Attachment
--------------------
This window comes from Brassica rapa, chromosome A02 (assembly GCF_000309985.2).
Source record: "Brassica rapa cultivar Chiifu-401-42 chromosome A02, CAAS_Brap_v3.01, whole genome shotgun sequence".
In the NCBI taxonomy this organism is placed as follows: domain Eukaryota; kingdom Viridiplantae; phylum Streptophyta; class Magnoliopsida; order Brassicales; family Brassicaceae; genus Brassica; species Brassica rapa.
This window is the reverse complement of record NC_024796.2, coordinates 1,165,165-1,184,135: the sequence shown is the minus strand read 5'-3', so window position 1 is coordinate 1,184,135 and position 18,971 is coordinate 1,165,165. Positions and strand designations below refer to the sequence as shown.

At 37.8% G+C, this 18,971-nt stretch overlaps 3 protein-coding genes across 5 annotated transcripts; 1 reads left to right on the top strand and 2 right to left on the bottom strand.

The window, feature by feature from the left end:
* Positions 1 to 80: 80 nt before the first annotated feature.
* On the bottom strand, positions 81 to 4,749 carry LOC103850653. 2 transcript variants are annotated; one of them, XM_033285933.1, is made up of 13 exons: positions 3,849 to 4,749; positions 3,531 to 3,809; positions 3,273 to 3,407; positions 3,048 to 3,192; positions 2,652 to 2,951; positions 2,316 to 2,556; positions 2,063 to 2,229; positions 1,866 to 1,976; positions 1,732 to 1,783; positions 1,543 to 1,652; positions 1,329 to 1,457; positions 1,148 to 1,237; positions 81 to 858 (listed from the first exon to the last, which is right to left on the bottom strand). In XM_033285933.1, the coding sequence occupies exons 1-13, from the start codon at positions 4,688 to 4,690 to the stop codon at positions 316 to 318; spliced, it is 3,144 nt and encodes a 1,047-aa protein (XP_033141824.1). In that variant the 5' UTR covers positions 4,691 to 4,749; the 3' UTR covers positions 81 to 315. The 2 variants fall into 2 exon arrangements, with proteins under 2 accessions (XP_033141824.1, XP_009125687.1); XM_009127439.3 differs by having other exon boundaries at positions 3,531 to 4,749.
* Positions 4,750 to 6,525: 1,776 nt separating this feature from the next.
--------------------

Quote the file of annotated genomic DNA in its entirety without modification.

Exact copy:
This window comes from Brassica rapa, chromosome A02 (assembly GCF_000309985.2).
Source record: "Brassica rapa cultivar Chiifu-401-42 chromosome A02, CAAS_Brap_v3.01, whole genome shotgun sequence".
In the NCBI taxonomy this organism is placed as follows: domain Eukaryota; kingdom Viridiplantae; phylum Streptophyta; class Magnoliopsida; order Brassicales; family Brassicaceae; genus Brassica; species Brassica rapa.
This window is the reverse complement of record NC_024796.2, coordinates 1,165,165-1,184,135: the sequence shown is the minus strand read 5'-3', so window position 1 is coordinate 1,184,135 and position 18,971 is coordinate 1,165,165. Positions and strand designations below refer to the sequence as shown.

At 37.8% G+C, this 18,971-nt stretch overlaps 3 protein-coding genes across 5 annotated transcripts; 1 reads left to right on the top strand and 2 right to left on the bottom strand.

The window, feature by feature from the left end:
* Positions 1 to 80: 80 nt before the first annotated feature.
* On the bottom strand, positions 81 to 4,749 carry LOC103850653. 2 transcript variants are annotated; one of them, XM_033285933.1, is made up of 13 exons: positions 3,849 to 4,749; positions 3,531 to 3,809; positions 3,273 to 3,407; positions 3,048 to 3,192; positions 2,652 to 2,951; positions 2,316 to 2,556; positions 2,063 to 2,229; positions 1,866 to 1,976; positions 1,732 to 1,783; positions 1,543 to 1,652; positions 1,329 to 1,457; positions 1,148 to 1,237; positions 81 to 858 (listed from the first exon to the last, which is right to left on the bottom strand). In XM_033285933.1, the coding sequence occupies exons 1-13, from the start codon at positions 4,688 to 4,690 to the stop codon at positions 316 to 318; spliced, it is 3,144 nt and encodes a 1,047-aa protein (XP_033141824.1). In that variant the 5' UTR covers positions 4,691 to 4,749; the 3' UTR covers positions 81 to 315. The 2 variants fall into 2 exon arrangements, with proteins under 2 accessions (XP_033141824.1, XP_009125687.1); XM_009127439.3 differs by having other exon boundaries at positions 3,531 to 4,749.
* Positions 4,750 to 6,525: 1,776 nt separating this feature from the next.